Eyebrow Hair

There are certainly only a handful of truly satisfying personal feelings in the world. Those gilded moments that shine through the darkest hours are treasures almost incomparable.

One of those moments happened today. I was able to grasp at straws and pluck an eyebrow hair out with my fingertips. It’s a split-second of sharp pain, 20 seconds of residual aching throbbing and then it’s over.

Seize the stray if you will.

Personal grooming at its slightly less than finest. After all, if it was the same as the others it wouldn’t stand out. The others are fine but these hairs really bring character to what is already character-filled crinkles and shallow crevasses.

And today I pulled not just one but two blond eyebrow hairs. Today was a good day …. even though it’s now – at 00:15 – a new day.

When Politics is So Extreme It’s Apolitical

I used to be interested in politics as a force for good. Now, I just tune in to see the crashes. I don’t have a lot more to say on the subject.

This paragraph of a larger piece written after last night’s first Romney-Obama debate, struck home:

It was probably at this point that my interest in following politics went from sincere interest to something far more craven and black-hearted. I think most politically engaged people have undergone a similarly soul-shriveling realization. You’re not following politics, not anymore; you’re learning the black art of subtly inflicted mnemonics. So you stop listening to what our politicians say and instead start calculating the moron-response factor: How will this play on Main Street? This is the polite, Candy Crowley way of admitting that citizens who can’t be bothered to figure out their own core convictions are now in the socially calamitous position of determining our great nation’s fate. These were the people Obama and Romney were mostly talking to the other night, despite the debate’s astronomically high wonk factor. If we’re measuring debate success by how intimately the Undecideds felt mentally caressed, Mitt Romney was the clear winner, having out-caressed President Obama by a magnitude best measured in fifty shades of gray.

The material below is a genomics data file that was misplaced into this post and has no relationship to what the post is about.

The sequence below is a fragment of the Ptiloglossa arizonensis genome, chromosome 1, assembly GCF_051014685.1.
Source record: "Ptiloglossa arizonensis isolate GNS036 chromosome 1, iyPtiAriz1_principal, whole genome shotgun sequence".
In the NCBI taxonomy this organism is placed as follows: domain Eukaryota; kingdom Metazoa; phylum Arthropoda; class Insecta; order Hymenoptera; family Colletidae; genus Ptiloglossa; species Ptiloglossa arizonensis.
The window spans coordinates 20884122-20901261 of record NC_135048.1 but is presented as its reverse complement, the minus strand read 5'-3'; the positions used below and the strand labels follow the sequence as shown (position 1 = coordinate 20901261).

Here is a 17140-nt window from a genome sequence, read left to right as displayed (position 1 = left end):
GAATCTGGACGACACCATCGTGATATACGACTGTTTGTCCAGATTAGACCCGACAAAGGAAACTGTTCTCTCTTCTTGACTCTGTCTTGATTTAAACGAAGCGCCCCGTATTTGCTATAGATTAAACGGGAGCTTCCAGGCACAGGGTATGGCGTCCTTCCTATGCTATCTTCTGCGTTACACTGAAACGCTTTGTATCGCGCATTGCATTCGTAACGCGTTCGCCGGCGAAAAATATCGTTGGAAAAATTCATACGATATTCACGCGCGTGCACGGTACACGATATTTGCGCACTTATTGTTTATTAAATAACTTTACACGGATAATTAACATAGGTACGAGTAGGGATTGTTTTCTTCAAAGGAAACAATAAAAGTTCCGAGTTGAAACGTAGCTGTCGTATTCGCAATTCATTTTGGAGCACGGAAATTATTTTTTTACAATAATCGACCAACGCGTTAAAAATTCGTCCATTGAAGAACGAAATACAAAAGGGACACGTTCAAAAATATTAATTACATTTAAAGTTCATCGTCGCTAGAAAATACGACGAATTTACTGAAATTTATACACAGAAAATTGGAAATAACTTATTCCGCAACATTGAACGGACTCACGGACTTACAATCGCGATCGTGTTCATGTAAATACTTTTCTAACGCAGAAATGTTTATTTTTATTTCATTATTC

My interest shriveled when cries of racism flew through the air if you didn’t like Obama. And at the same time, Hillary Clinton got actual nasty, rough treatment beyond “just politics” for being a woman – by Democrats. And she was called a racist, too, just for kicks, for her temerity in thinking she could do a better job.

Maybe This is Why Google+ Struggles?

This post is a third corroborating link

Can I use my non-fake name, please?

I recently wrote a blog post elsewhere where I mentioned Google+ had a future because it’s connected to everything important. Its empire is broad, its vision is strong – if scattered a little too much – self-driving cars?** Ok?!?! And then as a result of new employment for an online marketing firm, I decided to join Google+ rather than just observe how others used it.

Not difficult to get it started, but not the most intuitive, either. After I logged into my existing Gmail account, I did not see the Temple+ in the corner as an invitation to connect. In fact, I just noticed that today as I get ready to appeal.

Instead, of that shortcut, I hit the “More” tab at the top of the page and clicked the “Even More” link to get the big list of things that Google does, scrolling way down to the Social section.

I started entering the basic personal info like I’ve done a thousand times before and hit Enter.

As I tried to go further, I got this notice (and screenshot, left):

Names on Google+
The name you’ve provided doesn’t look like a name to our system. If this is a business name, please sign up with your own name and then create a Google+ Page for your business. If this is an alternate name (such as a nickname, maiden name, or name in another script), please sign up with your full name; you can add this alternate name once you’ve signed up.